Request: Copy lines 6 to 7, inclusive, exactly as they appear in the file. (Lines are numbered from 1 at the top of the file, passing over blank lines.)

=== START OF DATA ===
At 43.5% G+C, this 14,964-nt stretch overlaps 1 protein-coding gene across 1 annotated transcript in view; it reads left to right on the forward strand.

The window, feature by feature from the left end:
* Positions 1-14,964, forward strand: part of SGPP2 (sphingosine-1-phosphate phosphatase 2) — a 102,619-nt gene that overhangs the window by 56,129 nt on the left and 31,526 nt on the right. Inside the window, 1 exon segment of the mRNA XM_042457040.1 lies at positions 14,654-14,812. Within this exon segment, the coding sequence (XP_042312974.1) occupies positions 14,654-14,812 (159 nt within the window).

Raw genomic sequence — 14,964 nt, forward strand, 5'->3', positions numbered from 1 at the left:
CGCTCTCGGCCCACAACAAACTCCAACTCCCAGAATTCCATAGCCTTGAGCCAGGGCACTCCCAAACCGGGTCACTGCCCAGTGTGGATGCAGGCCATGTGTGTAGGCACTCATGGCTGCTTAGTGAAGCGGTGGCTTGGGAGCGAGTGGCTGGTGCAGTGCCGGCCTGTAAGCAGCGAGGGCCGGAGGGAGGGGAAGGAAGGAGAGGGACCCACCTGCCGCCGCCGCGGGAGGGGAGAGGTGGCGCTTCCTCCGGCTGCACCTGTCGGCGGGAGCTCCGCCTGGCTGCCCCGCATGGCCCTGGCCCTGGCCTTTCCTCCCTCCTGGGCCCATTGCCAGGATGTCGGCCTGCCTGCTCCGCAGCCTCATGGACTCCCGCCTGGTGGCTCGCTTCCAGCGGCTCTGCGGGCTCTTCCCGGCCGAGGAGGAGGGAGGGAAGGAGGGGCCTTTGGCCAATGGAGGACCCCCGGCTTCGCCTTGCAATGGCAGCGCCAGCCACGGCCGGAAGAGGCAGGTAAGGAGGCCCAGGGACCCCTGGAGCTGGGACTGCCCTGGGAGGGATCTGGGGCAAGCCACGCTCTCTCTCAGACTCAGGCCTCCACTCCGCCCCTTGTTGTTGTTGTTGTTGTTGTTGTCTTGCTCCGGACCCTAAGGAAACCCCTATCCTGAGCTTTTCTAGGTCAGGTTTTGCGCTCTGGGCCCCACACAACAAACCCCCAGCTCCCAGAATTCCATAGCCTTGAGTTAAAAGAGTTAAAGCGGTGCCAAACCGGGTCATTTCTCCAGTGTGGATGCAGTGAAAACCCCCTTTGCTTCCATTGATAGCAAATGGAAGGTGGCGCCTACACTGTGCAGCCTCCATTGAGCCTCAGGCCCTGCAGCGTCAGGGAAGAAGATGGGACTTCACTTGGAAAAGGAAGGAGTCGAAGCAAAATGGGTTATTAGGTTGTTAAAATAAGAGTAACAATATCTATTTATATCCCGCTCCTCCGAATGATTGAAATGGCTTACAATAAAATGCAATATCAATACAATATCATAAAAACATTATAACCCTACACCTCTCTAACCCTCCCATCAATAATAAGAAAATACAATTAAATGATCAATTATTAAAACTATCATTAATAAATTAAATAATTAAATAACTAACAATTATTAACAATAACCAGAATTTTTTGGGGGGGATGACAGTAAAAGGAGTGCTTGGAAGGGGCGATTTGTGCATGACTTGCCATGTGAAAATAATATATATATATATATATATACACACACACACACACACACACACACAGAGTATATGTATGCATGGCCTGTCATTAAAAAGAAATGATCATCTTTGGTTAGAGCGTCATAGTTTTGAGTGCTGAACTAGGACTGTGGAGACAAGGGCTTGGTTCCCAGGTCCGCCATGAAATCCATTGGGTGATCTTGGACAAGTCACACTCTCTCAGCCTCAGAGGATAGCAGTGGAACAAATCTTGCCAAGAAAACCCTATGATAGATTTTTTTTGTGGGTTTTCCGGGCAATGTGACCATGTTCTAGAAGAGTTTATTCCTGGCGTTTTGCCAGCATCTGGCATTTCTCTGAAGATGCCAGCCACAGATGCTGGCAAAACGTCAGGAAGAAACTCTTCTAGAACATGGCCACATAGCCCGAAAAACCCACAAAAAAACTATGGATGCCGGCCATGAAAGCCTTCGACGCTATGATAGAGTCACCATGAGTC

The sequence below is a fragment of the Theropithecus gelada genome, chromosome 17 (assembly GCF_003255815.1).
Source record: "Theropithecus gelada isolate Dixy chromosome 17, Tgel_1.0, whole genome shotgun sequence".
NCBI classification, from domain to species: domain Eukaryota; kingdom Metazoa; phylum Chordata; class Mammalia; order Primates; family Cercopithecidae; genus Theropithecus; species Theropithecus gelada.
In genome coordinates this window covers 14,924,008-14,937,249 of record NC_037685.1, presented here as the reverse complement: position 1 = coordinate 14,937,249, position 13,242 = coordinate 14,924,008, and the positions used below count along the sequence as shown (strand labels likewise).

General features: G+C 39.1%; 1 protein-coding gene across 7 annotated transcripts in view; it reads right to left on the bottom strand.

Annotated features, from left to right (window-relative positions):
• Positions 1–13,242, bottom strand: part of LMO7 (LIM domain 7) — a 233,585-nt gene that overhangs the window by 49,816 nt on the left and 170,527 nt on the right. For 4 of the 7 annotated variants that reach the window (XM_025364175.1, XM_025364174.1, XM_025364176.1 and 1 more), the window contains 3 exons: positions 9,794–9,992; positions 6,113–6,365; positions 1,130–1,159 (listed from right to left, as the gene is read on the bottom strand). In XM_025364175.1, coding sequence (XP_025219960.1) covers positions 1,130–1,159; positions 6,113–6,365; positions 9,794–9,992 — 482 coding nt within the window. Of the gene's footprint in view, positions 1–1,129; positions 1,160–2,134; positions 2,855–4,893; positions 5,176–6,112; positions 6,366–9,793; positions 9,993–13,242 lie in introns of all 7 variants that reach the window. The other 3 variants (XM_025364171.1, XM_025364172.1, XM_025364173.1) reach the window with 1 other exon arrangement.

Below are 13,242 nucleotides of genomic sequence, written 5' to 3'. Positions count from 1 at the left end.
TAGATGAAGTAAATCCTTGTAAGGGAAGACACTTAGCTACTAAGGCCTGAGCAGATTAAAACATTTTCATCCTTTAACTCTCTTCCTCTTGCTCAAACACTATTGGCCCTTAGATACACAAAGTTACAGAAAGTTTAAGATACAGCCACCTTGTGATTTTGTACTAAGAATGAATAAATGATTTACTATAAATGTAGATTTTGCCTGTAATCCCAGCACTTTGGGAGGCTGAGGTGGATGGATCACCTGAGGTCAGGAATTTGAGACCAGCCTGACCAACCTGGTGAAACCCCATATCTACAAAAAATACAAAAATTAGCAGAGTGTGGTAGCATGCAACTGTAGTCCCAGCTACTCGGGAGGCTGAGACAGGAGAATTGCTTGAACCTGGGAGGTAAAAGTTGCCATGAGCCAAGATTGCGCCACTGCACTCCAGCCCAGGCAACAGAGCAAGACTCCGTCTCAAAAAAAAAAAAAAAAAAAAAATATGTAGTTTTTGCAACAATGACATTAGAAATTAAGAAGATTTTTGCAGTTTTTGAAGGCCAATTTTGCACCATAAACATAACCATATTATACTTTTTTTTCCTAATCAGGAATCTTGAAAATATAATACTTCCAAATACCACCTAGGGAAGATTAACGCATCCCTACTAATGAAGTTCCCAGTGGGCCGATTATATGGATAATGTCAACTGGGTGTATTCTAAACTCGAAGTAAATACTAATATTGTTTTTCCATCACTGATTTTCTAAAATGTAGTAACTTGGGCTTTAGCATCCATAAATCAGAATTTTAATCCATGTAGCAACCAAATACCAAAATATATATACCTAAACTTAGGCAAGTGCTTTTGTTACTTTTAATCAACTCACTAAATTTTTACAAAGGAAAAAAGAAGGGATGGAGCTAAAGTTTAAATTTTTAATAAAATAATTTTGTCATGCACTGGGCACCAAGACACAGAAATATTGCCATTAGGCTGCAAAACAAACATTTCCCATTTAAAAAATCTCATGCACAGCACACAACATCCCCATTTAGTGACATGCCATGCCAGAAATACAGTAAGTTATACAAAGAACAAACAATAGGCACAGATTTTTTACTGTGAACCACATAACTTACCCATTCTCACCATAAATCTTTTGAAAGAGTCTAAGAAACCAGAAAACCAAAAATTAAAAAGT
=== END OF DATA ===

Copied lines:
The sequence below is a fragment of the Theropithecus gelada genome, chromosome 17 (assembly GCF_003255815.1).
Source record: "Theropithecus gelada isolate Dixy chromosome 17, Tgel_1.0, whole genome shotgun sequence".